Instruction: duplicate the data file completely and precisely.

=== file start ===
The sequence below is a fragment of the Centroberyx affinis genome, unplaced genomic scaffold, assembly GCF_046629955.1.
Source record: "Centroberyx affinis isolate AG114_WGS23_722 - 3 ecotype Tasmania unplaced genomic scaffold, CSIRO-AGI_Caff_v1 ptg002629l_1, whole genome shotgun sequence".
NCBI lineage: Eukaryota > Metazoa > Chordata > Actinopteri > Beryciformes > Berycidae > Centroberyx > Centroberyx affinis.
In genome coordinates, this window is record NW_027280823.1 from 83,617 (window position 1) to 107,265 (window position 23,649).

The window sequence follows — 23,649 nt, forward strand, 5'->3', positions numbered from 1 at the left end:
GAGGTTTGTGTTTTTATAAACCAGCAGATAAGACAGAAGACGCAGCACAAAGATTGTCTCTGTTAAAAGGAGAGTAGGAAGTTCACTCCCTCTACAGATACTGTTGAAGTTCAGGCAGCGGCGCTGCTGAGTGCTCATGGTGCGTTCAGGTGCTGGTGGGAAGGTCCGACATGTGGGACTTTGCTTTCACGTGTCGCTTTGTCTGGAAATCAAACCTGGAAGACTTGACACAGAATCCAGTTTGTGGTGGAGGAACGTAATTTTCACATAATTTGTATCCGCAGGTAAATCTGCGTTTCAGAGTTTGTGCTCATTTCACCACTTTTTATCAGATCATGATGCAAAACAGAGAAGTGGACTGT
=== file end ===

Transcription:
The sequence below is a fragment of the Centroberyx affinis genome, unplaced genomic scaffold, assembly GCF_046629955.1.
Source record: "Centroberyx affinis isolate AG114_WGS23_722 - 3 ecotype Tasmania unplaced genomic scaffold, CSIRO-AGI_Caff_v1 ptg002629l_1, whole genome shotgun sequence".
NCBI lineage: Eukaryota > Metazoa > Chordata > Actinopteri > Beryciformes > Berycidae > Centroberyx > Centroberyx affinis.
In genome coordinates, this window is record NW_027280823.1 from 83,617 (window position 1) to 107,265 (window position 23,649).

The window sequence follows — 23,649 nt, forward strand, 5'->3', positions numbered from 1 at the left end:
GAGGTTTGTGTTTTTATAAACCAGCAGATAAGACAGAAGACGCAGCACAAAGATTGTCTCTGTTAAAAGGAGAGTAGGAAGTTCACTCCCTCTACAGATACTGTTGAAGTTCAGGCAGCGGCGCTGCTGAGTGCTCATGGTGCGTTCAGGTGCTGGTGGGAAGGTCCGACATGTGGGACTTTGCTTTCACGTGTCGCTTTGTCTGGAAATCAAACCTGGAAGACTTGACACAGAATCCAGTTTGTGGTGGAGGAACGTAATTTTCACATAATTTGTATCCGCAGGTAAATCTGCGTTTCAGAGTTTGTGCTCATTTCACCACTTTTTATCAGATCATGATGCAAAACAGAGAAGTGGACTGT